When Philomena describes in detail to him the plot of the novel she is reading as they ride to an airport departure lounge, he feigns interest while inwardly screaming for her monologue to cease. Coogan modifies Sixsmith’s aloofness with politeness, but, of course, the actor-writer is still having a Cooganesque joke at the expense of women who are enthralled by bad novelettes.

    As the story proceeds, though, Sixsmith’s cynicism is tempered by Lee’s resilience and integrity (Tom Cruise’s character was similarly humanized by Dustin Hoffman's in “Rain Man”), though not to the extent that he can forgive one of the nuns who condemned Philomena to life-long anguish. Philomena in turn acquires a little of Sixsmith’s professional grit.

    Coogan and Dench make a highly watchable odd couple, and it’s noticeable that by the end the movie’s satirical edge has dulled, to its benefit. Playing a man who learns to care about caring makes Coogan more than merely entertaining — Frears must take some of the credit for that.

    Although Forte never established a fixed comic identity on “Saturday Night Live,” he was reliably funny as the stupid blond sportscaster, Gilly’s admonishing teacher, MacGruber and so on. In Alexander Payne’s “Nebraska,” he wipes away any preconceptions with his flawless portrayal of a slightly depressed guy who recovers a long-buried sense of mischief on a road trip from Montana to Nebraska with his delusional dad.

    Though scarcely a sadsack, Forte’s David Grant has a listless walk and a downward curving mouth, the results, perhaps, of growing up the weakest member of a dysfunctional family that bequeathed him no attitude, ambition, or decisiveness. His older brother, Ross (Bob Odenkirk), moved away from Billings years ago, married, had kids, and has just had a career breakthrough as a substitute news anchor. Recently dumped by his girlfriend, who moved out because he failed to propose, David works without vigor in an electronics store. He lives near his folks, Woody (Dern), an alcoholic Korean War vet on the cusp of senility, and Kate (June Squibb), a still hardy scold.

    David is empathetic, however, as Woody, though traumatized into taciturnity as a young man, was generous, always ready with a helping hand. Consequently, when Woody won’t be dissuaded from traveling to Lincoln to collect $1 million in prize money that can’t possibly exist, David agrees to drive him there. It’s a fool’s errand with a crucial purpose: to spend time with the old coot before he dies.

    The array of old timers they meet en route spill revelations that enable David to see Woody (and Kate, too) in several new lights. Woody is the film’s endless enigma, but David is its protagonist, whose reaction to an old bully (Stacy Keach) who sneers at his father tests his manhood once and for all. It’s an unexpected gift that warrants the giving of a gift in return. Forte’s sensitive presence and ability to show the glimmerings of a spark of rejuvenation suggest David may gradually shake off his humdrum ways, if not become a world-beater.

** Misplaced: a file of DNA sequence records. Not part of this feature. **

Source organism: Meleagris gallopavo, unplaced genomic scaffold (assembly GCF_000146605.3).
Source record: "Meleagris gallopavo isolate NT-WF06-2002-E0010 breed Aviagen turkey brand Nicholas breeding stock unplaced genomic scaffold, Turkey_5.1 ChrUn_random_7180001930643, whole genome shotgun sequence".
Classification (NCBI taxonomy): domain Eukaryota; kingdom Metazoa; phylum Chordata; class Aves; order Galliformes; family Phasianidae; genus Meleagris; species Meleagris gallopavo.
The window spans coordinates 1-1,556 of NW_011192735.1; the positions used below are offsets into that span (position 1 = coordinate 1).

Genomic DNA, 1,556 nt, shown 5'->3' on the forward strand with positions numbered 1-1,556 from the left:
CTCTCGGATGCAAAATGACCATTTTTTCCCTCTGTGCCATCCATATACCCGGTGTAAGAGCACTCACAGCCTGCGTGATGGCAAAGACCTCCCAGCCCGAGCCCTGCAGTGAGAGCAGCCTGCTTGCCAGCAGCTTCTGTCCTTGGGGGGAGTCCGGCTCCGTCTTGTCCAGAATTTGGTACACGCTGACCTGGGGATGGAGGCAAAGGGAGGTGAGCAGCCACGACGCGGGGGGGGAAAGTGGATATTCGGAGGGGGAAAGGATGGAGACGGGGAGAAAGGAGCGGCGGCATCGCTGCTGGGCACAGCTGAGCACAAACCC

(l-r) Will Forte in "Nebraska" and Steve Coogan in "Philomena."

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    Performing Arts Week in Review: JFK Legends, "Everyday," and More

    — Craig Hubert writes about the latest scandal to hit the Bolshoi Ballet.

    — Graham Fuller discusses the Susan Boyle biopic, ponders the strange sequel to “It’s a Wonderful Life,” and reviewsMichael Winterbottom’s “Everyday.”

    — Patrick Pacheco examines the Kennedy legend and “Camelot,” and asks the question: Is “Spider Man” the biggest financial flop in Broadway history?

    — Jordan Riefe talks to director Hirokazu Kore-eda about his new film, “Like Father, Like Son.”

    — Larry Blumenfeld writes about Pakistan’s Sachal Jazz Ensemble and its collaboration with the Jazz at Lincoln Center Orchestra.  

    — We picked our favorite music, film, and theater releases of the week.

    — On the blog, we write about M.I.A.’s appearance on the “Colbert Report,” Outkast reuniting, HBO’s upcoming adaptation of “The Last Tycoon,” and Kanye West’s bizarre new video for “Bound 2.”

    A still from Michael Winterbottom's "Everyday."

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    The Art of Jewelry: Sentimental Favorites from the Victorian Era

    Pushing through the well-heeled crowds pouring into the recent LAPADA art and antique show in London, the thickest knots of visitors were clustered around the booths showing antique and period jewelry. The buyers were peering into the vitrines, leaning, pointing, or trying on; this was serious business.